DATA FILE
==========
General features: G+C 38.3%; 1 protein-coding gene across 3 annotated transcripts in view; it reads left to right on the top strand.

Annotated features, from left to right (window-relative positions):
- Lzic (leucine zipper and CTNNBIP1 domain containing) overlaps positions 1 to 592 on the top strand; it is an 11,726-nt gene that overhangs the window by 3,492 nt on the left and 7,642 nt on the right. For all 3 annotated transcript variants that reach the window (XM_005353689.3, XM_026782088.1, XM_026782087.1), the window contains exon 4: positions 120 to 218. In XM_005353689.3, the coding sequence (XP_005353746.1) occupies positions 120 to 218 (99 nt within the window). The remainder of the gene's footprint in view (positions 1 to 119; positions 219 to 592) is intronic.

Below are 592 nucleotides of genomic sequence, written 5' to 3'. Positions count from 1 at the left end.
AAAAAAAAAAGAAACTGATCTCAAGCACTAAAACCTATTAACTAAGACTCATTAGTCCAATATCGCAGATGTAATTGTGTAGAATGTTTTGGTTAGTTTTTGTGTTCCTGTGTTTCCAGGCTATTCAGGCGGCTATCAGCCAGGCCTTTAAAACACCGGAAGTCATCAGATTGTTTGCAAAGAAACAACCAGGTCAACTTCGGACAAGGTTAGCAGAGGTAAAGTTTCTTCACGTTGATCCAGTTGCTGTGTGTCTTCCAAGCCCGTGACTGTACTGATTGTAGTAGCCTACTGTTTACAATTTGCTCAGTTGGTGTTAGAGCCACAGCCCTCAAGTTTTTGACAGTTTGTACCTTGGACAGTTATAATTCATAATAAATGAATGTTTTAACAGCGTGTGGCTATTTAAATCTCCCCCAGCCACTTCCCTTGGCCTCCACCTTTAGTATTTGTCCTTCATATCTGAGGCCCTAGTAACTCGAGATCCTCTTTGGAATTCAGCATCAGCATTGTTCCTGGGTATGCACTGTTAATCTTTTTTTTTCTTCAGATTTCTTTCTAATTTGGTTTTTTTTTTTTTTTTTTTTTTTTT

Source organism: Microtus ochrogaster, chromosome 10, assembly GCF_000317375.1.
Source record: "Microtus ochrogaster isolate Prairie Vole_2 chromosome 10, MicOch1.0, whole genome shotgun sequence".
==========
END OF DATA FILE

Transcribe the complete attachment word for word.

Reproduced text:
General features: G+C 38.3%; 1 protein-coding gene across 3 annotated transcripts in view; it reads left to right on the top strand.

Annotated features, from left to right (window-relative positions):
- Lzic (leucine zipper and CTNNBIP1 domain containing) overlaps positions 1 to 592 on the top strand; it is an 11,726-nt gene that overhangs the window by 3,492 nt on the left and 7,642 nt on the right. For all 3 annotated transcript variants that reach the window (XM_005353689.3, XM_026782088.1, XM_026782087.1), the window contains exon 4: positions 120 to 218. In XM_005353689.3, the coding sequence (XP_005353746.1) occupies positions 120 to 218 (99 nt within the window). The remainder of the gene's footprint in view (positions 1 to 119; positions 219 to 592) is intronic.

Below are 592 nucleotides of genomic sequence, written 5' to 3'. Positions count from 1 at the left end.
AAAAAAAAAAGAAACTGATCTCAAGCACTAAAACCTATTAACTAAGACTCATTAGTCCAATATCGCAGATGTAATTGTGTAGAATGTTTTGGTTAGTTTTTGTGTTCCTGTGTTTCCAGGCTATTCAGGCGGCTATCAGCCAGGCCTTTAAAACACCGGAAGTCATCAGATTGTTTGCAAAGAAACAACCAGGTCAACTTCGGACAAGGTTAGCAGAGGTAAAGTTTCTTCACGTTGATCCAGTTGCTGTGTGTCTTCCAAGCCCGTGACTGTACTGATTGTAGTAGCCTACTGTTTACAATTTGCTCAGTTGGTGTTAGAGCCACAGCCCTCAAGTTTTTGACAGTTTGTACCTTGGACAGTTATAATTCATAATAAATGAATGTTTTAACAGCGTGTGGCTATTTAAATCTCCCCCAGCCACTTCCCTTGGCCTCCACCTTTAGTATTTGTCCTTCATATCTGAGGCCCTAGTAACTCGAGATCCTCTTTGGAATTCAGCATCAGCATTGTTCCTGGGTATGCACTGTTAATCTTTTTTTTTCTTCAGATTTCTTTCTAATTTGGTTTTTTTTTTTTTTTTTTTTTTTTT

Source organism: Microtus ochrogaster, chromosome 10, assembly GCF_000317375.1.
Source record: "Microtus ochrogaster isolate Prairie Vole_2 chromosome 10, MicOch1.0, whole genome shotgun sequence".